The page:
2. Then tin the pin, and solder a jumper wire to the lifted power pin, being careful not to bridge any of the other connectors in the process. I usually secure the jumper wire to the board with a zip-tie so that no physical stress can be transferred to that tiny solder connection later.

Cave Pearl data loggersAt that point you can attach the jumper to a free digital pin on your Arduino, and use digital.write(pin#,HIGH/LOW) to power to the chip only when the logger is awake.  My pin-powered builds have eight months under their belt now, and by spring 2016 I will know if the CR2032’s can provide enough power to drive the RTC in timkeeping mode for a full year. (2016 note: they all made it!)  I am trying to track the coin cell status with another voltage divider on the breakout board, but since lithium cells keep their nominal voltage until they are completely dead unless you provide a load, that record might not give me any useful information. I will post updates on those experiments on my RTC page as they become available. (Note: Even with the default MIC5205 reg on the promini, pin-powering the RTC like this should get your logger down to ~0.17mA sleep current)

By testing components, changing regulators, buffering, and pin powering the RTC, I am now seeing power curves like this:

036_inCave_PR&RH_20150324-0806

This unit had a TMP102 temperature sensor,  an MS5803-02 pressure sensor, and an HTU21D RH sensor attached, and it still took four months to burn off the over-voltage on 3 AA Duracells. (with a 15 minute sample interval) The logger slept at 0.15 mA because all those sensors all have great low power sleep states.

Though I have reached my original one-year goal, I still keep an eye out for other ways to save power. Several people have explored using a MOSFET to de-power the SD cards but according to the fellow who actually wrote the SdFat library, there are some issues wrt multiple re-starts of the SD library . He also warns that you have to close all files and allow at least one second for the SD card to power down before pulling the plug, just in case you accidentally trigger some internal housekeeping event with the file close command.  The folks over at OSBSS claim they can switch the low side without problems and Nick Gammon seems to be having success with his THL logger switching the high side, though those two examples leave me wondering which way to go.  Some set all the SPI lines HIGH & INPUT before powering down to prevent parasitic leakage after the cut, though the guys at Solarduino imply only the slave select line is vulnerable to the problem, and suggest that line won’t leak if you switch the low side (?)

Another potential factor is low 3.3v I’m using to control the FET, discussed here at  CMicrotek’s Low-power Design Blog:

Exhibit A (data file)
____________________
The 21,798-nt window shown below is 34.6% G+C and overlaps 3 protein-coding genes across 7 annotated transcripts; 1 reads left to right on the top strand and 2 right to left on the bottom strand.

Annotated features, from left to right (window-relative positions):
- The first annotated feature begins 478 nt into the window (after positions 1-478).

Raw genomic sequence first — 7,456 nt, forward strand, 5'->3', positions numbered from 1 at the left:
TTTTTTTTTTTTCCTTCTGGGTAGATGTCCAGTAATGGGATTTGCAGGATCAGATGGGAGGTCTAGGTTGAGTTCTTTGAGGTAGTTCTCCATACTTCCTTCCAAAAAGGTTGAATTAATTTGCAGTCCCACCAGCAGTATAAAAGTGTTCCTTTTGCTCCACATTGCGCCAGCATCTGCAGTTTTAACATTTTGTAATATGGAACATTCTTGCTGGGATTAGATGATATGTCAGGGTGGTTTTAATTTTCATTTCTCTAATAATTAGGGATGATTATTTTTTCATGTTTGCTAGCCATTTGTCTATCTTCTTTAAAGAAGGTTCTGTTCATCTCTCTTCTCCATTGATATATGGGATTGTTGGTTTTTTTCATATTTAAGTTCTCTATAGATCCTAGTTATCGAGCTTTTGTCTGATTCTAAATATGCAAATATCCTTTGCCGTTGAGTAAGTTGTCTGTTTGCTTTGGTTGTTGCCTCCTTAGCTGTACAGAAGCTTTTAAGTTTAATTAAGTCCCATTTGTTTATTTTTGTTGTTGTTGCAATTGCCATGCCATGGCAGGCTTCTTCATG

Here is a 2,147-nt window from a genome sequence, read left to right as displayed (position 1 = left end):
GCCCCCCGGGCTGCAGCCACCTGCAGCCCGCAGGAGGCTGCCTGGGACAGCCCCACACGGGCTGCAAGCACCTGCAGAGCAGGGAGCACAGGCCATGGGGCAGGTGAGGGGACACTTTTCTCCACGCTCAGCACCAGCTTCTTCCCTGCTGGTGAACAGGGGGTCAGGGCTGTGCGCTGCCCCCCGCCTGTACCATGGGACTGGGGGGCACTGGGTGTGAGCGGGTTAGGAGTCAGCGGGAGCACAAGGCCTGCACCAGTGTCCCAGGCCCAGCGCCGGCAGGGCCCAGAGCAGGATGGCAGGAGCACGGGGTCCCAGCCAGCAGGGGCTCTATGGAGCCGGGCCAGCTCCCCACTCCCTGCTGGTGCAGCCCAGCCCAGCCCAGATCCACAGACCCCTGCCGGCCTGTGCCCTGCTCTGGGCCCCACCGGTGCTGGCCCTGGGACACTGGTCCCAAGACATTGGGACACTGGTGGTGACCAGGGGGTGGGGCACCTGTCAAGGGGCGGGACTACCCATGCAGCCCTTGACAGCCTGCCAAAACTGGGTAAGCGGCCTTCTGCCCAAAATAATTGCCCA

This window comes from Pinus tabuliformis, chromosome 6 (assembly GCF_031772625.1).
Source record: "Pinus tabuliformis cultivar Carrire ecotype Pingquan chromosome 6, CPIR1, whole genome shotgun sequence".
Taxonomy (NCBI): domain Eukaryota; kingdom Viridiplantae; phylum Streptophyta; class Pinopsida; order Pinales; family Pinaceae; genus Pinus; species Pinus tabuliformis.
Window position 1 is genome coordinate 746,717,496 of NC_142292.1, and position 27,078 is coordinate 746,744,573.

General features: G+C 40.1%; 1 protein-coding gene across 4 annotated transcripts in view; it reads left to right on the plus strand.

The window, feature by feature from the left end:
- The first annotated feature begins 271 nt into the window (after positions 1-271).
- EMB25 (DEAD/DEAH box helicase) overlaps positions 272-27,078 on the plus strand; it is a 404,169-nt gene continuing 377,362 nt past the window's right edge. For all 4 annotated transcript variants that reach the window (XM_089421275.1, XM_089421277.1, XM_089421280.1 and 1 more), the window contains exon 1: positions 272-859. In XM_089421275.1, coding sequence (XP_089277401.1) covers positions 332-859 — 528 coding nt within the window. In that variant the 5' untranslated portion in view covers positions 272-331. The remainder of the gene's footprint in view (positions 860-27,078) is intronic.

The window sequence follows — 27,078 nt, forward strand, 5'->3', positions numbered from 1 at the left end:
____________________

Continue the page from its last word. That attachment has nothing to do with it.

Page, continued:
“When using a P-channel FET to drive a load, a GPIO may not drive the gate high enough to completely turn off the FET so you may be leaking power through the FET. This can often go un-noticed since the amount of power is too low to activate the load. A P-channel FET of similar rated voltage and current as an N-channel FET will typically have 50-100% higher Rds(on) than the N-channel FET. With Rds(on) specs on modern FETs in the double-digit milliohm range even doubling the Rds(on) produces a fairly low value. However, that is simply wasted power that can easily be eliminated if low-side switching is an option for your application.”

Reading that makes me lean towards low side switching; though the 2n7000s in my parts bin probably can’t be fully turned on with only 3.3v on the base?  (Note:  there are beefier N-channels out there  that will work with a 3.3v system if you are also de-powering high current sensors)  Luke_I has proposed using SPI.end() to kill all SPI communications once all files are synced and closed but most people simply set the SPI control register SPCR=0;   When you restore power  after low side switching you have to reset SCLocK(D13), MOSI(D11) & CS back to OUTPUT (MISO stays at input) and set the SCLock line LOW to disable that pullup.  Then you reinitialize the SDcard with sd.begin(chipSelect, SPI_FULL_SPEED);  and reopen your files.   Several sources have suggested that only SdFat allows this re-initialization , while SD.h does not.  

One possibly important thing to note is that the sandisk datasheets states (pg 11) 

“Power must be applied to the VDD pin before any I/O pin is set to logic HIGH. In
other words, CMD, CLK, and DAT0-3 must be at zero (0) volts when power is
applied to the VDD pin. “ 

But perhaps this only applies when accessing the cards in their native SDIO mode? But this does make me wonder if you are supposed to turn on the mcu’s internal SPI peripheral before, or after you restore power to the SD card (?)  I think that datasheet suggest you should be doing it after, but they are switching the high side in that example case.

You can extend that strategy and cut power to the entire logger. As I mentioned in the RTC post, the most elegant way to do this would be using the RTC alarm (outputs low) to control a P-channel Mosfet on the high side of the main battery supply.  When the INT/SQW alarm goes low, this turns the mosfet on and powers everything including the main mcu board which would then goes to work taking samples and storing data. Unfortunately some of my builds use interrupts from both the RTC and the sensors, and there is a good chance that with these frequent startup initializations the resulting delays could miss the phenomenon I was actually trying to capture; like tipping bucket or wind sensor reed switches.